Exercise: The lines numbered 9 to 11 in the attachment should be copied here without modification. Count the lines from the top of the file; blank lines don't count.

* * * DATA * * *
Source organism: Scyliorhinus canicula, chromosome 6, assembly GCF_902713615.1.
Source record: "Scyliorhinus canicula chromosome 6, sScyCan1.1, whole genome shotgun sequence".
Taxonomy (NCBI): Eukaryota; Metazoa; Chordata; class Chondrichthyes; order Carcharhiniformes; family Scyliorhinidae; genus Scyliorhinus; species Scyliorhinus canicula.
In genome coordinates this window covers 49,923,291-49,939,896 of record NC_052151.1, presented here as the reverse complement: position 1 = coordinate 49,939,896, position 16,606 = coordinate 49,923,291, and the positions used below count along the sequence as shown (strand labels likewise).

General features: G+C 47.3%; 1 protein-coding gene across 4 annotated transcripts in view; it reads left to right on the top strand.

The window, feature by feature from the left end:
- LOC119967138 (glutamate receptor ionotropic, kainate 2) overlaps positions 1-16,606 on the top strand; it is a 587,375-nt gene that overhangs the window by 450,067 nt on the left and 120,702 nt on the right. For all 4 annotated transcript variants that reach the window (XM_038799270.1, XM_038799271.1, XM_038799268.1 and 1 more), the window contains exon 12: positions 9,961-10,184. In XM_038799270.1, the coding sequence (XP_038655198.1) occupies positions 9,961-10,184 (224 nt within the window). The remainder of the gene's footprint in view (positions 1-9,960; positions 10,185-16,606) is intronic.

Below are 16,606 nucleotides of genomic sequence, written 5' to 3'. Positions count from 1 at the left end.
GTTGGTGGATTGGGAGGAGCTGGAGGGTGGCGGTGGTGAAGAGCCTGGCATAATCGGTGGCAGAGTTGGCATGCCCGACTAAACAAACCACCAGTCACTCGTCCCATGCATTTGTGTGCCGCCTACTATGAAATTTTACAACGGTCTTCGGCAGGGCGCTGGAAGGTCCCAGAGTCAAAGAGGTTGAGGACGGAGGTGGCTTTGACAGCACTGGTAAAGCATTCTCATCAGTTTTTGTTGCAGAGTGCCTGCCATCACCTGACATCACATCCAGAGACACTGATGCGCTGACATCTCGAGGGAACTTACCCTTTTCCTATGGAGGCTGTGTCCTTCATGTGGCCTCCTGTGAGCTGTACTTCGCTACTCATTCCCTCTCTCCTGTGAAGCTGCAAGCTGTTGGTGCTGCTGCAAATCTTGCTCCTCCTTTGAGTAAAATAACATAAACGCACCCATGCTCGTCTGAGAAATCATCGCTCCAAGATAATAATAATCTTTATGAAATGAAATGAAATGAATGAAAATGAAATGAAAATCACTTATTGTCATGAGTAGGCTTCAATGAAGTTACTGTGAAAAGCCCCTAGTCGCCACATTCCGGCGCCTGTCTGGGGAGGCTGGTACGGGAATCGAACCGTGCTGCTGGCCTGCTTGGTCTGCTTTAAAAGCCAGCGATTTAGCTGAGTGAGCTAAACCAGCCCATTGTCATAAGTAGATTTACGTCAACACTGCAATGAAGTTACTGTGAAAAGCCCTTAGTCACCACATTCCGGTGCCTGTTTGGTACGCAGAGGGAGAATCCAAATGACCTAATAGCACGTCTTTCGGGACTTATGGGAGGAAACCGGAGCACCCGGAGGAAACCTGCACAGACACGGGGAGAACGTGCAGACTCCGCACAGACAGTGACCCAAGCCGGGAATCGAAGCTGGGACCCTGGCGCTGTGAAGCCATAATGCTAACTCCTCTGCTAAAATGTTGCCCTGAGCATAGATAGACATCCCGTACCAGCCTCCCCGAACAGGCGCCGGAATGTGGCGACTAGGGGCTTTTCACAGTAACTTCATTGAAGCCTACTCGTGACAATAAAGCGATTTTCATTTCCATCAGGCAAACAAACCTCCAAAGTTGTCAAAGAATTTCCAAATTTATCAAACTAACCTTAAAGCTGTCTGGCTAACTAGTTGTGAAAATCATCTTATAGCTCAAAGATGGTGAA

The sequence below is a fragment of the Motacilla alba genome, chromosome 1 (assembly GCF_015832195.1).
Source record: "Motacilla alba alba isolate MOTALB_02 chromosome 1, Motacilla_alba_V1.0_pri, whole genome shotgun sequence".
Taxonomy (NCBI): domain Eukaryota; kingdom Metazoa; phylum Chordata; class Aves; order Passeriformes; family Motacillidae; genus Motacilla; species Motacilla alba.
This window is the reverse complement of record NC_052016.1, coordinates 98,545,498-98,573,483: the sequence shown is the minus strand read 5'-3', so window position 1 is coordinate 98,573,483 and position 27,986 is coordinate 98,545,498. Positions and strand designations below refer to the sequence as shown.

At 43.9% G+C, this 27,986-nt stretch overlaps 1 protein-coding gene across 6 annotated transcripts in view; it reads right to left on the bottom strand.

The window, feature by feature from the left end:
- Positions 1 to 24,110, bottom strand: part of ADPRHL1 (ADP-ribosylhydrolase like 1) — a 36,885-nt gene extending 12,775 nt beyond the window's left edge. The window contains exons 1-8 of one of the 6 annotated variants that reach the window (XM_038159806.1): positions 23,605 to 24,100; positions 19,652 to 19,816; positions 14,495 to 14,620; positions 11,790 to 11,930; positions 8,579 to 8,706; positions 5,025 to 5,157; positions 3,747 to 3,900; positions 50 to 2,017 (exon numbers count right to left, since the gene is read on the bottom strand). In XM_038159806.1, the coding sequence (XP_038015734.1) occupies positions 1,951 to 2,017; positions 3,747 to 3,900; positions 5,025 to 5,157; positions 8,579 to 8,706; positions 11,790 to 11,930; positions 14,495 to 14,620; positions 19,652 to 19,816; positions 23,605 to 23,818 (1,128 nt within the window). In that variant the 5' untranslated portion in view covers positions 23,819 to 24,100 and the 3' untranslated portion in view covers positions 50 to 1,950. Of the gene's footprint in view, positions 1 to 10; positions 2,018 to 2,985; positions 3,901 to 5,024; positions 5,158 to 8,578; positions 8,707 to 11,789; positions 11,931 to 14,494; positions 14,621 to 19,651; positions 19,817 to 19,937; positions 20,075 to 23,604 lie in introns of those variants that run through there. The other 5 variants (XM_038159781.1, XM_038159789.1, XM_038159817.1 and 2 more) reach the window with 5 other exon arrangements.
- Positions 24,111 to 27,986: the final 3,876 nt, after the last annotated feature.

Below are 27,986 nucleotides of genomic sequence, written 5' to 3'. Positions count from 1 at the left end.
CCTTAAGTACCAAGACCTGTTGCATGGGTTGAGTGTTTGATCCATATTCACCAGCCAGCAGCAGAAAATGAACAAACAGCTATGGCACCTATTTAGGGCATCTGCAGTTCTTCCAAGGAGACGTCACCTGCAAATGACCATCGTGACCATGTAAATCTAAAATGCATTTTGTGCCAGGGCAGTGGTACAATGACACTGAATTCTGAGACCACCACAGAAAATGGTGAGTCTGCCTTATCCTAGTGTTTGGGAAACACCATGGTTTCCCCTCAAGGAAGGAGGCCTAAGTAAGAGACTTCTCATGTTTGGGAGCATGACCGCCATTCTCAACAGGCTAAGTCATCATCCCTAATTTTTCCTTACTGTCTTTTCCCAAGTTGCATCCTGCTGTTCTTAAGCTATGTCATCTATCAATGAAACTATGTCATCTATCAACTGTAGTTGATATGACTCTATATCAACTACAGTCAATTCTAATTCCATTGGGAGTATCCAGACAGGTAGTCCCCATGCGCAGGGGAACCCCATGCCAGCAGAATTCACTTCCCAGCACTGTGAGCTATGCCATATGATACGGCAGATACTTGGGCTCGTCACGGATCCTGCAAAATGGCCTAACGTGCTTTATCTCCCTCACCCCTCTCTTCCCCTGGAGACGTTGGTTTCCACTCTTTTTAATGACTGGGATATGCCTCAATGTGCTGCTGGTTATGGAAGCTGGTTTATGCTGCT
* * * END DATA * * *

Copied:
GTTGGTGGATTGGGAGGAGCTGGAGGGTGGCGGTGGTGAAGAGCCTGGCATAATCGGTGGCAGAGTTGGCATGCCCGACTAAACAAACCACCAGTCACTCGTCCCATGCATTTGTGTGCCGCCTACTATGAAATTTTACAACGGTCTTCGGCAGGGCGCTGGAAGGTCCCAGAGTCAAAGAGGTTGAGGACGGAGGTGGCTTTGACAGCACTGGTAAAGCATTCTCATCAGTTTTTGTTGCAGAGTGCCTGCCATCACCTGACATCACATCCAGAGACACTGATGCGCTGACATCTCGAGGGAACTTACCCTTTTCCTATGGAGGCTGTGTCCTTCATGTGGCCTCCTGTGAGCTGTACTTCGCTACTCATTCCCTCTCTCCTGTGAAGCTGCAAGCTGTTGGTGCTGCTGCAAATCTTGCTCCTCCTTTGAGTAAAATAACATAAACGCACCCATGCTCGTCTGAGAAATCATCGCTCCAAGATAATAATAATCTTTATGAAATGAAATGAAATGAATGAAAATGAAATGAAAATCACTTATTGTCATGAGTAGGCTTCAATGAAGTTACTGTGAAAAGCCCCTAGTCGCCACATTCCGGCGCCTGTCTGGGGAGGCTGGTACGGGAATCGAACCGTGCTGCTGGCCTGCTTGGTCTGCTTTAAAAGCCAGCGATTTAGCTGAGTGAGCTAAACCAGCCCATTGTCATAAGTAGATTTACGTCAACACTGCAATGAAGTTACTGTGAAAAGCCCTTAGTCACCACATTCCGGTGCCTGTTTGGTACGCAGAGGGAGAATCCAAATGACCTAATAGCACGTCTTTCGGGACTTATGGGAGGAAACCGGAGCACCCGGAGGAAACCTGCACAGACACGGGGAGAACGTGCAGACTCCGCACAGACAGTGACCCAAGCCGGGAATCGAAGCTGGGACCCTGGCGCTGTGAAGCCATAATGCTAACTCCTCTGCTAAAATGTTGCCCTGAGCATAGATAGACATCCCGTACCAGCCTCCCCGAACAGGCGCCGGAATGTGGCGACTAGGGGCTTTTCACAGTAACTTCATTGAAGCCTACTCGTGACAATAAAGCGATTTTCATTTCCATCAGGCAAACAAACCTCCAAAGTTGTCAAAGAATTTCCAAATTTATCAAACTAACCTTAAAGCTGTCTGGCTAACTAGTTGTGAAAATCATCTTATAGCTCAAAGATGGTGAA

The sequence below is a fragment of the Motacilla alba genome, chromosome 1 (assembly GCF_015832195.1).
Source record: "Motacilla alba alba isolate MOTALB_02 chromosome 1, Motacilla_alba_V1.0_pri, whole genome shotgun sequence".